Another three Zimbabweans with suspected cholera have been admitted to two Durban hospitals, health department officials said on Thursday.
Two brothers were admitted to RK Khan hospital and a 48-year-old woman was taken to Addington. All three had experienced symptoms including vomiting, diarrhoea, leg cramps and dehydration. A senior KwaZulu-Natal health department official, who spoke on condition of anonymity, said tests were being carried out on the three to determine if they had contracted the water-borne disease.
He said it was unknown where in Durban the three lived. RK Khan spokeswoman Kamla Chetty told Sapa the two brothers were
working in South Africa. "They went to Zimbabwe on November 7 and returned on November 21. They were admitted two days later."
Meanwhile, a nurse from Addington Hospital said a that a woman they were treating had also recently visited Zimbabwe. She was admitted to the hospital on Wednesday afternoon.
Gauteng, KZN, Mpumupulanga and Western Cape affected
Health Minister Barbara Hogan said in a statement this week that Zimbabwe had been experiencing an outbreak of cholera since October. It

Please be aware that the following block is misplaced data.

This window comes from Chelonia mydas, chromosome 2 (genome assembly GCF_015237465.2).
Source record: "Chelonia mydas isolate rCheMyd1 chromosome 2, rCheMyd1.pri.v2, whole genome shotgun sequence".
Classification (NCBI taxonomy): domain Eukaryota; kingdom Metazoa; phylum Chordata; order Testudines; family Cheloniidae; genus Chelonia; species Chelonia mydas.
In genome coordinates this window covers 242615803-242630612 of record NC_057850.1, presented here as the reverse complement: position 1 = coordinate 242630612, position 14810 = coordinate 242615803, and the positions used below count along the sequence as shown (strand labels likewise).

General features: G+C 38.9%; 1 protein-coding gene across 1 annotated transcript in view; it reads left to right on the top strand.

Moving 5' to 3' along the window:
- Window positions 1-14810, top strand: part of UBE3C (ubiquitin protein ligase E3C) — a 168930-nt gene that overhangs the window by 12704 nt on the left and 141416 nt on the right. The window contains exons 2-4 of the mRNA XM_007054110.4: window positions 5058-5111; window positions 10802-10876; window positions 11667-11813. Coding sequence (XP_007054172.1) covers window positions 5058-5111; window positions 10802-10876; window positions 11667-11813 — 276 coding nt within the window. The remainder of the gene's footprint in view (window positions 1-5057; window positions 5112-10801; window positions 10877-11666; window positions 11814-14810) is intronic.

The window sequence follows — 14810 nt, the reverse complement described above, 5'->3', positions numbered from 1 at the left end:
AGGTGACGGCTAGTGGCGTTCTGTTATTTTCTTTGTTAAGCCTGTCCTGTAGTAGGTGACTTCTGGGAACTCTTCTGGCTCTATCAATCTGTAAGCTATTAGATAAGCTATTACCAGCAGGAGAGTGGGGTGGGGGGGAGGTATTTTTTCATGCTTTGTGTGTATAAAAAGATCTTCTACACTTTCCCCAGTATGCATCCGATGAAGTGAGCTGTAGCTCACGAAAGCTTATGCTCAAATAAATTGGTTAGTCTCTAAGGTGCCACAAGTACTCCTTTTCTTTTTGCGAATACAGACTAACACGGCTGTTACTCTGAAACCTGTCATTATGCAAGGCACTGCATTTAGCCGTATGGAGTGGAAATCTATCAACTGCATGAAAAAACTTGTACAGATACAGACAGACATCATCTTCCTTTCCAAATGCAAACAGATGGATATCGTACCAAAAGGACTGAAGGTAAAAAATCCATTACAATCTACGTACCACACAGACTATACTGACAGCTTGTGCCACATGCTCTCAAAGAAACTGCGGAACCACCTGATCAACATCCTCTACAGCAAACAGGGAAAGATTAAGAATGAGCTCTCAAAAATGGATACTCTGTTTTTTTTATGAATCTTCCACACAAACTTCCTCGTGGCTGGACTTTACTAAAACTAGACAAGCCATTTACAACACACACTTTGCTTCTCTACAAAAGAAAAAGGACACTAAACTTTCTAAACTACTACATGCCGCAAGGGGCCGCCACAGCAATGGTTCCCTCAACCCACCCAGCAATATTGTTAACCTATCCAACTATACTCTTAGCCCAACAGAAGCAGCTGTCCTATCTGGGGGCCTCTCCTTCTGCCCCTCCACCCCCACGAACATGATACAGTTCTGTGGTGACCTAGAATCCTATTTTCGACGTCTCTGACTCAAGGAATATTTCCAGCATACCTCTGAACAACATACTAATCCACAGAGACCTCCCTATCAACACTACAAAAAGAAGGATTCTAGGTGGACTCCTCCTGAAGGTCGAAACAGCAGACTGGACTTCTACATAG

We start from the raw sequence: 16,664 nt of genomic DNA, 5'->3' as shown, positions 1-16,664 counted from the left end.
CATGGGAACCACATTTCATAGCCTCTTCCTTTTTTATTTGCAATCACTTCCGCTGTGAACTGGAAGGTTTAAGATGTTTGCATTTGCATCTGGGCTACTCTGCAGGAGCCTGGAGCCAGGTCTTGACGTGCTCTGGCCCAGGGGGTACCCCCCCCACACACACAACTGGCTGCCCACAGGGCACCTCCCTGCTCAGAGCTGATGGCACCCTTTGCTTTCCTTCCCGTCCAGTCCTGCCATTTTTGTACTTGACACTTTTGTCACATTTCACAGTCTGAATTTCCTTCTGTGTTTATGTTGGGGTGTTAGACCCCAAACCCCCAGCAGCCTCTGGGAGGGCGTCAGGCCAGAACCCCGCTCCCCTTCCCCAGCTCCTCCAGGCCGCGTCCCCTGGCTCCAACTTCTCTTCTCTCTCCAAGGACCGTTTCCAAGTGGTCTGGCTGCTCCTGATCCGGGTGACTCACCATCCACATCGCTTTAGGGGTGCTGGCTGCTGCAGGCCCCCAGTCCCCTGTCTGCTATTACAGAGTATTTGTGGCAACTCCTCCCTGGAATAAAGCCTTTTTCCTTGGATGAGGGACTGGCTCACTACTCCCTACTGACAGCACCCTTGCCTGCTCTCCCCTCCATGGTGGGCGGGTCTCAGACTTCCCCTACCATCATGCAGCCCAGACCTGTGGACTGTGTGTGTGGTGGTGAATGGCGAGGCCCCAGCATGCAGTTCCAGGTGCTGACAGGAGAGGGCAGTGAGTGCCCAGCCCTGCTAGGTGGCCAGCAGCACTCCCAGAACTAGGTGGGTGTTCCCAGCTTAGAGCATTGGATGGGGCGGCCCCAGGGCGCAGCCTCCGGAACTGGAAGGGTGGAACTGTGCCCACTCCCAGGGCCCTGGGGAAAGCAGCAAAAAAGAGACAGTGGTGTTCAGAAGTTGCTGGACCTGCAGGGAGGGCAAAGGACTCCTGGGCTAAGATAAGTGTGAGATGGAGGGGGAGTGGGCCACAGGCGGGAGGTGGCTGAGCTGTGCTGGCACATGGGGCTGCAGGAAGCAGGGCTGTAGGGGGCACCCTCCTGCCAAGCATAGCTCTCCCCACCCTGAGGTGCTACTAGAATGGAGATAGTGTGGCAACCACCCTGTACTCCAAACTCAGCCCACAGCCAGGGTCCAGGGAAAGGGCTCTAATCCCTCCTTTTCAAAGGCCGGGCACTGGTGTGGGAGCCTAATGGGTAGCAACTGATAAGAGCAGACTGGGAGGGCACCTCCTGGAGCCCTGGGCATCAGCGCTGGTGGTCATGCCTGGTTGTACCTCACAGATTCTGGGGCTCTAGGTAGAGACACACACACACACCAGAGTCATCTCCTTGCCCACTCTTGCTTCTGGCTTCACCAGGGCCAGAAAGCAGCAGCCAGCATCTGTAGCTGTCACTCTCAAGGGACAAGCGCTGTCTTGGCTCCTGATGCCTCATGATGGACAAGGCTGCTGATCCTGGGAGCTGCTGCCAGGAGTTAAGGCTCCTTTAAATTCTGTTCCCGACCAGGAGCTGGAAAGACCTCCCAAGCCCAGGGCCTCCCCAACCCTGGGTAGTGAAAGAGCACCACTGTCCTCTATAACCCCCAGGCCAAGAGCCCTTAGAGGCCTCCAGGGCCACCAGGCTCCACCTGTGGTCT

started in Harare. By mid-November it had spread to nine of the country's provinces, causing 6072 suspected cholera cases and 294
Zimbabweans started streaming into South Africa for help and by Monday November 24, border towns in South Africa's province of Limpopo
reported 187 cases of cholera and three deaths. Hogan said two truck drivers, one Zambian and the other Mozambican, were confirmed to be suffering from cholera and had been treated at the Charlotte Maxeke Hospital (formerly the Johannesburg Hospital) and Addington Hospital in Durban.
Both succumbed to the illness and died. Hogan said that apart from Limpopo, other affected provinces in South Africa were Gauteng, with
nine cholera cases and six suspected cases, KwaZulu-Natal with one confirmed case, Mpumalanga with one suspected case and Western Cape
with one suspected case. She said her department had sent the National Outbreak Response Team and the Provincial Outbreak Response Team to Musina. A Joint Operations Committee was also set up and working subcommittees were formed on the same day in Musina.
A report in Thursday's Zimbabwe Herald newspaper, quoting the latest report from the UN Office for the Co-ordination of Humanitarian
Affairs, indicated that so far 366 people had died of cholera in Zimbabwe, 108 of them in Harare.
Zim police beating nurses, docs
Meanwhile, Zimbabwean riot police have reportedly been beating striking doctors and nurses at a Harare hospital on Tuesday and sent them running for cover in wards, witnesses said, as reports emerged of dozens more dead in a fast-spreading cholera outbreak.
The protesters carried placards saying: "We want drugs in our hospital" and "enough is enough!" Parirenyatwa, the country's largest hospital, and Harare General are both effectively closed because of a long-lasting strike over pay and conditions by staff. – (Sapa, November 2008)
SA at low risk of Zim's cholera
Zim docs protest health system